This was a really busy comics reading week, primarily because I read two graphic novels this time around, both of them for Marvel no less. I have finally dipped my toes in full in Dan Slott’s Superior Spider-Man and the first taste has been quite interesting and fun. On the flip side, the somewhat older Immortal Iron Fist proved to be a bit of a mediocre book, but no less intriguing for that fact and I’m quite interested in the character now. Other than, a lot of the DC comics this week were really good and this is quite pleasing in fact. And Zero Year tie-ins are finally over so I look forward to a month of no such tie-ins.
I still have a big backlog of graphic novels to burn through, so I have that to keep me busy further I suppose. More on that as it happens.
With Fred Van Lente set to take on writing duties on Dark Horse’s Conan the Barbarian from current scribe Brian Wood quite soon and Wood himself to pen a Conan crossover series with Gail Simone’s Red Sonja from Dynamite, Conan as a character is definitely at the forefront of the comics medium and the readers equally. Dark Horse’s run on the character has been quite successful to date and it keeps performing strongly and is one of the publisher’s top titles. They added to their roster this mini-series by Van Lente last month and after a strong debut, we are back for a second outing.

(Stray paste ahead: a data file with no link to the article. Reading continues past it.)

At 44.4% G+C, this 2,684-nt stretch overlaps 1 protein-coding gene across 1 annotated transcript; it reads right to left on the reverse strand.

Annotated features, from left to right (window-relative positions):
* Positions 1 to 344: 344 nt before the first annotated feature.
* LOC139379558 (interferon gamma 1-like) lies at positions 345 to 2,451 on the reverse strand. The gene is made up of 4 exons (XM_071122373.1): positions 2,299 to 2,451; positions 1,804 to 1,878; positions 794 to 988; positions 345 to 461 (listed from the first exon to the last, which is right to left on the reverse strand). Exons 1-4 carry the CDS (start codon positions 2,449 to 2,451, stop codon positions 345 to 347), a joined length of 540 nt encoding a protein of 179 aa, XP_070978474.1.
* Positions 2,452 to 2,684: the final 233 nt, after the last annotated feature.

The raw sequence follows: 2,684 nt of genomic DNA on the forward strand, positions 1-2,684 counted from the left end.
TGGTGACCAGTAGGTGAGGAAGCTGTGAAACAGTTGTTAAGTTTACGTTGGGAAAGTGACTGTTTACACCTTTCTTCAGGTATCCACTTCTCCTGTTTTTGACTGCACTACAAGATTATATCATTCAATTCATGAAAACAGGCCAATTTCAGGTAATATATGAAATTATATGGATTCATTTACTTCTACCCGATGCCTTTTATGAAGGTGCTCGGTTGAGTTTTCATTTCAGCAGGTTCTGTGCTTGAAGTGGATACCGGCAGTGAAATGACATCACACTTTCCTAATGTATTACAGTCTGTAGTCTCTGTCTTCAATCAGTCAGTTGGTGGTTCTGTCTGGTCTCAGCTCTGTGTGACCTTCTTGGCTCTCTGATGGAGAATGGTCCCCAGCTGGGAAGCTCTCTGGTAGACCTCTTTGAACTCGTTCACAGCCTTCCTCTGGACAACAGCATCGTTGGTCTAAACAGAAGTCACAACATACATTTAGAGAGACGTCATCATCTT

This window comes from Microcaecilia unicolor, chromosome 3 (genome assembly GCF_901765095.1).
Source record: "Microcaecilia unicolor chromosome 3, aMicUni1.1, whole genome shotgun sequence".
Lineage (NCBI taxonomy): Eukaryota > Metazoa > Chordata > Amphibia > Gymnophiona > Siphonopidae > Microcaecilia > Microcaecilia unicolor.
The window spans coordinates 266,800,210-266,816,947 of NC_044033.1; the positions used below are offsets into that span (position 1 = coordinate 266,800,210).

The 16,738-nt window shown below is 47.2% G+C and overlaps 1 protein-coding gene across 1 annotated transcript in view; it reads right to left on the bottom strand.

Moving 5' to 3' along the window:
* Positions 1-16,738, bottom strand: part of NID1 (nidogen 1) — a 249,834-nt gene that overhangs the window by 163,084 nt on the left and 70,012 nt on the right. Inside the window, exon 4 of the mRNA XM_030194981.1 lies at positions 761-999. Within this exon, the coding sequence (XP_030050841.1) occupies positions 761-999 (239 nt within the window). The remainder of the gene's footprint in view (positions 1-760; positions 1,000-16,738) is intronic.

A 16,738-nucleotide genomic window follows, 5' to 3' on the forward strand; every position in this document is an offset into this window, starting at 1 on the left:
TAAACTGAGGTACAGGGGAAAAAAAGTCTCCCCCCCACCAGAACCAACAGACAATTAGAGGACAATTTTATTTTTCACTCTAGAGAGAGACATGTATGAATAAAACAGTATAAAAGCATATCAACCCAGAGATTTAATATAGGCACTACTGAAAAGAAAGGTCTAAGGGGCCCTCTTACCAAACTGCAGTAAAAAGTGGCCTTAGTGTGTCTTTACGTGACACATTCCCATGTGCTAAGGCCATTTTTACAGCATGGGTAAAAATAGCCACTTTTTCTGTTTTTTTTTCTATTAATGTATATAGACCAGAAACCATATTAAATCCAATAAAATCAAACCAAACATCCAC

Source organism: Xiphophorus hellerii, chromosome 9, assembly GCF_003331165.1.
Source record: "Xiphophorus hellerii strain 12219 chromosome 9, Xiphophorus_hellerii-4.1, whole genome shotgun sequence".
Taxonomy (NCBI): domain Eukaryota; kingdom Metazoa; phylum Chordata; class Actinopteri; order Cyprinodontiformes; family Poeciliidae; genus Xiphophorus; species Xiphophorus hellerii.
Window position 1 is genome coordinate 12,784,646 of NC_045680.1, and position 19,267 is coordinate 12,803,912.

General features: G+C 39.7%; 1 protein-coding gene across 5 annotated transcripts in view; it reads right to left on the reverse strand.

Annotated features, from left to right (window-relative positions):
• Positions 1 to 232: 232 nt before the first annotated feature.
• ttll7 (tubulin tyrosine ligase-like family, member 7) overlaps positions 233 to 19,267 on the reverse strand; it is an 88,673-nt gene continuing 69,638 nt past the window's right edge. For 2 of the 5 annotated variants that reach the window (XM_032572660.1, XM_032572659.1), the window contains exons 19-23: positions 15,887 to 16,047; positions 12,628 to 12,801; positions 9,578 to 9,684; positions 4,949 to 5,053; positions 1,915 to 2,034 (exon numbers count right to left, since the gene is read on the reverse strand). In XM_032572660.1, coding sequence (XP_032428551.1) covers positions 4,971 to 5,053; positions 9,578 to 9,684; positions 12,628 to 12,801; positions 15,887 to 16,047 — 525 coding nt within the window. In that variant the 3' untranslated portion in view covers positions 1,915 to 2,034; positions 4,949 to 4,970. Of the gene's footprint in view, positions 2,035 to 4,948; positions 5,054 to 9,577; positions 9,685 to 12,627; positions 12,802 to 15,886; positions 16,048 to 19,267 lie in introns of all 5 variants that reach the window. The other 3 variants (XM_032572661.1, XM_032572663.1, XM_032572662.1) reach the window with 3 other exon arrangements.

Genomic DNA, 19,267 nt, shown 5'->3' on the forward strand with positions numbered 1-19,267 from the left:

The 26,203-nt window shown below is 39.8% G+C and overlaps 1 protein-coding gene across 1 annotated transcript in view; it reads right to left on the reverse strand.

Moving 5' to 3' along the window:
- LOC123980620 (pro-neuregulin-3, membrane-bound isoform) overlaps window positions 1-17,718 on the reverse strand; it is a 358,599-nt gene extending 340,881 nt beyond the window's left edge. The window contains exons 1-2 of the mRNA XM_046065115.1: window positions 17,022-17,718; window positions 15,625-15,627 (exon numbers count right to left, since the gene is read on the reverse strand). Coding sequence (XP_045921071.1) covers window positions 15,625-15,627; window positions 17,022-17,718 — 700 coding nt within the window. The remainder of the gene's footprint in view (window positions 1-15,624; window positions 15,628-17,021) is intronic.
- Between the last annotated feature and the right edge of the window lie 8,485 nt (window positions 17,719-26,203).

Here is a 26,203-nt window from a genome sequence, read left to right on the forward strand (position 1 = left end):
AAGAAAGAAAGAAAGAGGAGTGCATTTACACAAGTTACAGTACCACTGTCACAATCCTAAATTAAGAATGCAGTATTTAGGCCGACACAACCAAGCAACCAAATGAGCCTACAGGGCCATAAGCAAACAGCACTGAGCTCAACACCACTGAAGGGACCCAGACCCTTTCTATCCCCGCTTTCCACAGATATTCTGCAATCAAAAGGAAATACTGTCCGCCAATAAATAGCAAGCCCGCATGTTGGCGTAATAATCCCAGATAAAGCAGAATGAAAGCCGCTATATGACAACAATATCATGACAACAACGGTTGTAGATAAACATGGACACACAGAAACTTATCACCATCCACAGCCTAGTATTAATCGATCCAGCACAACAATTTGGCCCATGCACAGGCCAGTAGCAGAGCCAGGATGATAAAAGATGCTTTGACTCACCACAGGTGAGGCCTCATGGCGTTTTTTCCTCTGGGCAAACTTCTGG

The first issue was quite a good one, as I mentioned in my review of it. As a fan of the character, I enjoyed it, and was quite looking forward to the second issue. And it proved quite equal to my expectations. The art felt a little less defined, mostly in the context of the backgrounds, but the story was definitely good, and I’d say that Van Lente really is off to a good start here.
Slightly slow comic-reading week again, but not by all that much since I got to read a graphic novel as well, so that balances things out a little bit. Really interesting week this one, particularly with the launch of a Harley Quinn ongoing from DC Comics and some really good second issues or the start of new arcs for some of the other regular books.
The month is closing out now though, not all that much time left, just a handful of days, and I’d like to end the month on a good high. TO that end, I might well be reading two graphic novels at least this weekend to catch up on things a little since that particular reading pile creeps higher every week or two weeks. Getting almost scary now!
This is the year that Wizards of the Coast goes really big. They are in the midst of launching the next edition of Dungeons & Dragons and to tie-in with that they are releasing a series of linked novels that tell of how all the changes to the D&D settings, such as the Forgotten Realms, end up happening. Each book is written by Wizards’ top talent and links to existing series. Bob Salvatore’s The Companions is the first tale of The Sundering and it is also the latest novel in Dark Elf Drizzt Do’Urden’s epic saga that has lasted for a great number of novels.